Wednesday, 6 February 2013

Insecure Writer's Support Group- Acknowledging Inspiration, Nods and Influences?

I have no problems with finding inspiration; I'm exposed to a lot of it.  I read like a little addicted bookworm, I watch a fair amount of film and television (more of the former than the latter) and I am interested in various non-fictional subjects that I love to read up on and consume knowledge.  I listen to a various different music genres, which are probably one of the most stimulating things for me, creatively speaking, I admire many forms of artwork which sometimes compel me to creatre a story to reflect the images, and even the various video games I enjoy dabbling in will inspire me.  And if all those sources weren't enough for me, I also have what my fiance calls a "naturally occurring form of crack" that is found only in my brain, and gives me extremely vivid, bizarre and crazy dreams.  I have used them for inspiration in the past, and will continue to do so.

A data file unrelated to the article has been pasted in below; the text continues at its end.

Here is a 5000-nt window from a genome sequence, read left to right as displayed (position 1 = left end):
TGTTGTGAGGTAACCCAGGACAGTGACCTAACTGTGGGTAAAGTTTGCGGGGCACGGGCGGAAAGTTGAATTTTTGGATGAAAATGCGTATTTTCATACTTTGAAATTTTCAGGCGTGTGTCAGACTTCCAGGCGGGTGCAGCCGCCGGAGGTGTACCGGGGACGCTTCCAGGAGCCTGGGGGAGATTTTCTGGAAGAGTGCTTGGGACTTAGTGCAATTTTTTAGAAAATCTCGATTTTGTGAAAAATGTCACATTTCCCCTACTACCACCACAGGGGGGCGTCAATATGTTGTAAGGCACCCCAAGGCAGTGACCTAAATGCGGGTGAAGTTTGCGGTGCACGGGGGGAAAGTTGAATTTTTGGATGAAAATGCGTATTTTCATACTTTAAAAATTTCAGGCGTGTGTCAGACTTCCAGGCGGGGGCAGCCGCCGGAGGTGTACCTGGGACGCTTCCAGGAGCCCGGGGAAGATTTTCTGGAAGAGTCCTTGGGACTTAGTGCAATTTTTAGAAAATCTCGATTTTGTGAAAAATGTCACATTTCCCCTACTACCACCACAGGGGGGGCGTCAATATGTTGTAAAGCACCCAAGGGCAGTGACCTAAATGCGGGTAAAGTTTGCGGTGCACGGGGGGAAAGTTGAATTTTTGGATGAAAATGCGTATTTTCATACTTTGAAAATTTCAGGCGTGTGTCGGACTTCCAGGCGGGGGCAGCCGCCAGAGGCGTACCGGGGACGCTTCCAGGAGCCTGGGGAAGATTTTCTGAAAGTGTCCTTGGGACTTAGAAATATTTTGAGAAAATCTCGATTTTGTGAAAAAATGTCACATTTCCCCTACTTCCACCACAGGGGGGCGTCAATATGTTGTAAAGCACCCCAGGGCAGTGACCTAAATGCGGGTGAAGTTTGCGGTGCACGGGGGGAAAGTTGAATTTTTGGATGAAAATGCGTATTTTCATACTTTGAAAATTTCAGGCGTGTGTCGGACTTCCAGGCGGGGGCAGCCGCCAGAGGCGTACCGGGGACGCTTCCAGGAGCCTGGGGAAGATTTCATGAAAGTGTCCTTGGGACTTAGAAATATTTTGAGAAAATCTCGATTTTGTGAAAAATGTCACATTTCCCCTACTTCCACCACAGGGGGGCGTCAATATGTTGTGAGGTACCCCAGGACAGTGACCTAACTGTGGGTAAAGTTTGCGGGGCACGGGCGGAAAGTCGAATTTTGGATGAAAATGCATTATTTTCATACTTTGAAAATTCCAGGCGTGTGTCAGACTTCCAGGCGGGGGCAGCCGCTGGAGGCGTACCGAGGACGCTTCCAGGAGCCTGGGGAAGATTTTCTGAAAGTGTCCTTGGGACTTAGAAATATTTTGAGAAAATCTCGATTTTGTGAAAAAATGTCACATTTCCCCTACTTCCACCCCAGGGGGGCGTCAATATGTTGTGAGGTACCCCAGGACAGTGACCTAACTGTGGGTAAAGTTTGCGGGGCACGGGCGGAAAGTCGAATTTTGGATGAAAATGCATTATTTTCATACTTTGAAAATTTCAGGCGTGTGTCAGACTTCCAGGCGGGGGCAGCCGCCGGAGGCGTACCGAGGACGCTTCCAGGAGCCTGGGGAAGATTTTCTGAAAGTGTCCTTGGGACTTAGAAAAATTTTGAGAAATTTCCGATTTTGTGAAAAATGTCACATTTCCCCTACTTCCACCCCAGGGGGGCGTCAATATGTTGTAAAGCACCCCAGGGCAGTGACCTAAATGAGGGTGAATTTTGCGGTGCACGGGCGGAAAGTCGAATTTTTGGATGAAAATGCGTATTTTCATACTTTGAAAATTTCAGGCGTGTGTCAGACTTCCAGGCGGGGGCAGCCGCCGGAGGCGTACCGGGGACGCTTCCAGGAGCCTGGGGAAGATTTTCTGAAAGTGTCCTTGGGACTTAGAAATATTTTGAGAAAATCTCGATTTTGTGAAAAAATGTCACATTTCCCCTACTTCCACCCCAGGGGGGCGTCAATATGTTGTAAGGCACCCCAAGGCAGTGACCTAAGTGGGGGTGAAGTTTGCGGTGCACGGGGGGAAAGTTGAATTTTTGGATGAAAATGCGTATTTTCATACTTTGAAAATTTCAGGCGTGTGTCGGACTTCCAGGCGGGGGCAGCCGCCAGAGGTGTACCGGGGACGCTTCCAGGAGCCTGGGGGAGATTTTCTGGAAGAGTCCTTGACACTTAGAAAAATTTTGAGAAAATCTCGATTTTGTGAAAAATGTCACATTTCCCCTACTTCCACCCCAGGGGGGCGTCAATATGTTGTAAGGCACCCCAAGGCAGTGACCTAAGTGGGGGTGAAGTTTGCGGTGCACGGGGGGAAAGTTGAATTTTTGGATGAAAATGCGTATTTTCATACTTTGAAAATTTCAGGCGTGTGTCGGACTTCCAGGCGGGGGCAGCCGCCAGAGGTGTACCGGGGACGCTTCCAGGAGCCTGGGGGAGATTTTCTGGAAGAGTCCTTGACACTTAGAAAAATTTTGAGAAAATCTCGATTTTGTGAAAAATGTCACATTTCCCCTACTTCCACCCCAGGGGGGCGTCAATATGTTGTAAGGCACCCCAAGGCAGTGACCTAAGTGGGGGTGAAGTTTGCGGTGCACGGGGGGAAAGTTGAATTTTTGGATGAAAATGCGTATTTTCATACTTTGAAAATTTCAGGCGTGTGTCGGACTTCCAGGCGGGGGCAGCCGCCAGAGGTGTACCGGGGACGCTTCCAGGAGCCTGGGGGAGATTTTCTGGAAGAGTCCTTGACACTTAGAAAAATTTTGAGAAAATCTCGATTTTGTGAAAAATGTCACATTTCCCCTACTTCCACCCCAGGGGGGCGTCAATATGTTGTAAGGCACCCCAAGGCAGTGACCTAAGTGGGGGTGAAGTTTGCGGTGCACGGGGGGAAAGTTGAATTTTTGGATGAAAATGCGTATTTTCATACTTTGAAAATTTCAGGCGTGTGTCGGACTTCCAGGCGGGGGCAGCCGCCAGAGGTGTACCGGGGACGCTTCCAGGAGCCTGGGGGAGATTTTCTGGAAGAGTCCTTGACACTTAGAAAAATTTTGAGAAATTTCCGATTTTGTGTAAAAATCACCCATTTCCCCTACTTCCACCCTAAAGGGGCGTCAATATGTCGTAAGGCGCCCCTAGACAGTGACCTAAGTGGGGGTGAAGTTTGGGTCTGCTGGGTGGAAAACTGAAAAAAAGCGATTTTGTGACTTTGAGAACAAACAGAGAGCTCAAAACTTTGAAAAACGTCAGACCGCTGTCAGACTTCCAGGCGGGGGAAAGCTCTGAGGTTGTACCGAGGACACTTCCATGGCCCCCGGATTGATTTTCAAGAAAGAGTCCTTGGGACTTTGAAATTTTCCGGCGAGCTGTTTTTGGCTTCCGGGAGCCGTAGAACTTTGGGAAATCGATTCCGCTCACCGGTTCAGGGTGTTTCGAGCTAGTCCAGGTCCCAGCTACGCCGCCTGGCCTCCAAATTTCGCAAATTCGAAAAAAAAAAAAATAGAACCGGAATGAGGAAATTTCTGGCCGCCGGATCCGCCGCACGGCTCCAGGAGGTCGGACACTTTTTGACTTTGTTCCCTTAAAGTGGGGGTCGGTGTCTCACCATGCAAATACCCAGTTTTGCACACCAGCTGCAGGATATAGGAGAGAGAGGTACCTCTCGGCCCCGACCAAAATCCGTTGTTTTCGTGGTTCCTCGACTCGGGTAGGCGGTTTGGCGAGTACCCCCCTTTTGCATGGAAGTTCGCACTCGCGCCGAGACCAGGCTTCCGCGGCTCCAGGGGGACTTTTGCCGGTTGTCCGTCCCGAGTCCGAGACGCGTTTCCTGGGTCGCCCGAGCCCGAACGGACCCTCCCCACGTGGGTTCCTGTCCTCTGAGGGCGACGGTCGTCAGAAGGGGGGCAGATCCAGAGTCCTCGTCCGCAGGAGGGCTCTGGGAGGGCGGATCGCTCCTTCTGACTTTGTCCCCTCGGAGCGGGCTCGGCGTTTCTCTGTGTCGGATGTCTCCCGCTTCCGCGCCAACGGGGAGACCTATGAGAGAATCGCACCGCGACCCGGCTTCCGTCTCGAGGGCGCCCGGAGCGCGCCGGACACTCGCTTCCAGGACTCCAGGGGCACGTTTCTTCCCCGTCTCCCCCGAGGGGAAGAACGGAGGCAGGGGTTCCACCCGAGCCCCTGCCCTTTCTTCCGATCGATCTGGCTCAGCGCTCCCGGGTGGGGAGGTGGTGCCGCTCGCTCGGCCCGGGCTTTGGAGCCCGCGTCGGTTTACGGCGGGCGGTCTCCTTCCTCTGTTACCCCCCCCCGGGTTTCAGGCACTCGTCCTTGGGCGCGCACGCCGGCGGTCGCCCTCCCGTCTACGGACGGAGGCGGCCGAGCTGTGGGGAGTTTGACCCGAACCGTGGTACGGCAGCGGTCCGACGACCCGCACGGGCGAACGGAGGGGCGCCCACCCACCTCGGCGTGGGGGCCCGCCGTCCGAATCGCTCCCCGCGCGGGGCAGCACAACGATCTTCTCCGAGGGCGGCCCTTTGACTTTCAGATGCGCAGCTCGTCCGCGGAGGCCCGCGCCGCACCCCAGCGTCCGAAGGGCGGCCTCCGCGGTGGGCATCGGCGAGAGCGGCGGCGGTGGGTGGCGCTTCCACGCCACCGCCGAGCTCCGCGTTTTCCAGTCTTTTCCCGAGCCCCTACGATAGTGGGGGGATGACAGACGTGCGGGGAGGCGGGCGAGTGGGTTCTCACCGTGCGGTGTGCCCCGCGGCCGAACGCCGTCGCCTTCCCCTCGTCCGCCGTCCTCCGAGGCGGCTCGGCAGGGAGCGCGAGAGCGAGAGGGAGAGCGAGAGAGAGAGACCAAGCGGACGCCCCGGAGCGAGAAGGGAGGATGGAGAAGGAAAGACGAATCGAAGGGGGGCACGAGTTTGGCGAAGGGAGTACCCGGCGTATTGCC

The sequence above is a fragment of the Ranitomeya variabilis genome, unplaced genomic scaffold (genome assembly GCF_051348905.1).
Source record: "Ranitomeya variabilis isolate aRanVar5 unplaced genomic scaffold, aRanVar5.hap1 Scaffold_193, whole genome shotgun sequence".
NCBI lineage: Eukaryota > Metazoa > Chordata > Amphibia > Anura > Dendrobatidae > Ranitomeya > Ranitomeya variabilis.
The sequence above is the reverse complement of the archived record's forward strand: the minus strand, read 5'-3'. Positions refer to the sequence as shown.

We are always influenced by someone else, and that is just a fact of life when it comes to anything creative.  Even if we produced something original, some of its soul will have come from elsewhere.  Even things that reflect on our childhoods usually also reflect on whatever media we absorbed at that age- movies, cartoons, storybooks, etc.  Some of my favourite things from childhood that I think influenced me creatively were movies such as Labyrinth and the Dark Crystal, and books by writers such as Roald Dahl and KA Applegate's Animorph series.  As an adult, my influences have extended to include authors auch as Neil Gaiman (naturally), Phillip Pullman and Clive Barker, among a myriad of others, and films, musicians and games.